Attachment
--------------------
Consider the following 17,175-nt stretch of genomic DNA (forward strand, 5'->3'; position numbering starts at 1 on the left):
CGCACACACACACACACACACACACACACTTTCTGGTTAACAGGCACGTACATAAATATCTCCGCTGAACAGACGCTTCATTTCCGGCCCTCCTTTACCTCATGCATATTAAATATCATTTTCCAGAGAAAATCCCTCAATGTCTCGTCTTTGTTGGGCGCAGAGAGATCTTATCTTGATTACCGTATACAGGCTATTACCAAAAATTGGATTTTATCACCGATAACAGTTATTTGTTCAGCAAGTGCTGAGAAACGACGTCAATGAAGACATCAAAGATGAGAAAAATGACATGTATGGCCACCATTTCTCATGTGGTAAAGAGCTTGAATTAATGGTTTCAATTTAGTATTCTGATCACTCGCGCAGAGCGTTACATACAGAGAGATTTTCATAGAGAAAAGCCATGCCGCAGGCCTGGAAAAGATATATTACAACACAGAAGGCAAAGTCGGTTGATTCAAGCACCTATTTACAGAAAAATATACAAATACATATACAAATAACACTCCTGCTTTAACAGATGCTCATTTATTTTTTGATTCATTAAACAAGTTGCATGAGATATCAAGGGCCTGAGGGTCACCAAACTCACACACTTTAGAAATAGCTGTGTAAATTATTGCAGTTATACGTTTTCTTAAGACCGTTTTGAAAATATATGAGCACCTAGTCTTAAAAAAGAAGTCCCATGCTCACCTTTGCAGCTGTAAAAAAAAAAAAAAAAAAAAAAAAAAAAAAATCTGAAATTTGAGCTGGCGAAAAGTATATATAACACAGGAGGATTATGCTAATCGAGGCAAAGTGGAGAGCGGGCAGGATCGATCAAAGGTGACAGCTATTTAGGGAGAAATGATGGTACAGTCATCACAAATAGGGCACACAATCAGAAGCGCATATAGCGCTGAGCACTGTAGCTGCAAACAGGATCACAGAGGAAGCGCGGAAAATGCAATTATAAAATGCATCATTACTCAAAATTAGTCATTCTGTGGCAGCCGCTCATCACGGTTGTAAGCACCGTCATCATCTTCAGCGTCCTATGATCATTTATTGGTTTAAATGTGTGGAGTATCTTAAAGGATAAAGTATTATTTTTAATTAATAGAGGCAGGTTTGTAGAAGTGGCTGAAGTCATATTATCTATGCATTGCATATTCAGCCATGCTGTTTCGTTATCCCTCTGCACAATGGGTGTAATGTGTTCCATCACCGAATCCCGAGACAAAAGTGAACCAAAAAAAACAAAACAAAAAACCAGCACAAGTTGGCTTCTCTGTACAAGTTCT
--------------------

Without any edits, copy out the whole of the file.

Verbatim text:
Consider the following 17,175-nt stretch of genomic DNA (forward strand, 5'->3'; position numbering starts at 1 on the left):
CGCACACACACACACACACACACACACACTTTCTGGTTAACAGGCACGTACATAAATATCTCCGCTGAACAGACGCTTCATTTCCGGCCCTCCTTTACCTCATGCATATTAAATATCATTTTCCAGAGAAAATCCCTCAATGTCTCGTCTTTGTTGGGCGCAGAGAGATCTTATCTTGATTACCGTATACAGGCTATTACCAAAAATTGGATTTTATCACCGATAACAGTTATTTGTTCAGCAAGTGCTGAGAAACGACGTCAATGAAGACATCAAAGATGAGAAAAATGACATGTATGGCCACCATTTCTCATGTGGTAAAGAGCTTGAATTAATGGTTTCAATTTAGTATTCTGATCACTCGCGCAGAGCGTTACATACAGAGAGATTTTCATAGAGAAAAGCCATGCCGCAGGCCTGGAAAAGATATATTACAACACAGAAGGCAAAGTCGGTTGATTCAAGCACCTATTTACAGAAAAATATACAAATACATATACAAATAACACTCCTGCTTTAACAGATGCTCATTTATTTTTTGATTCATTAAACAAGTTGCATGAGATATCAAGGGCCTGAGGGTCACCAAACTCACACACTTTAGAAATAGCTGTGTAAATTATTGCAGTTATACGTTTTCTTAAGACCGTTTTGAAAATATATGAGCACCTAGTCTTAAAAAAGAAGTCCCATGCTCACCTTTGCAGCTGTAAAAAAAAAAAAAAAAAAAAAAAAAAAAAAATCTGAAATTTGAGCTGGCGAAAAGTATATATAACACAGGAGGATTATGCTAATCGAGGCAAAGTGGAGAGCGGGCAGGATCGATCAAAGGTGACAGCTATTTAGGGAGAAATGATGGTACAGTCATCACAAATAGGGCACACAATCAGAAGCGCATATAGCGCTGAGCACTGTAGCTGCAAACAGGATCACAGAGGAAGCGCGGAAAATGCAATTATAAAATGCATCATTACTCAAAATTAGTCATTCTGTGGCAGCCGCTCATCACGGTTGTAAGCACCGTCATCATCTTCAGCGTCCTATGATCATTTATTGGTTTAAATGTGTGGAGTATCTTAAAGGATAAAGTATTATTTTTAATTAATAGAGGCAGGTTTGTAGAAGTGGCTGAAGTCATATTATCTATGCATTGCATATTCAGCCATGCTGTTTCGTTATCCCTCTGCACAATGGGTGTAATGTGTTCCATCACCGAATCCCGAGACAAAAGTGAACCAAAAAAAACAAAACAAAAAACCAGCACAAGTTGGCTTCTCTGTACAAGTTCT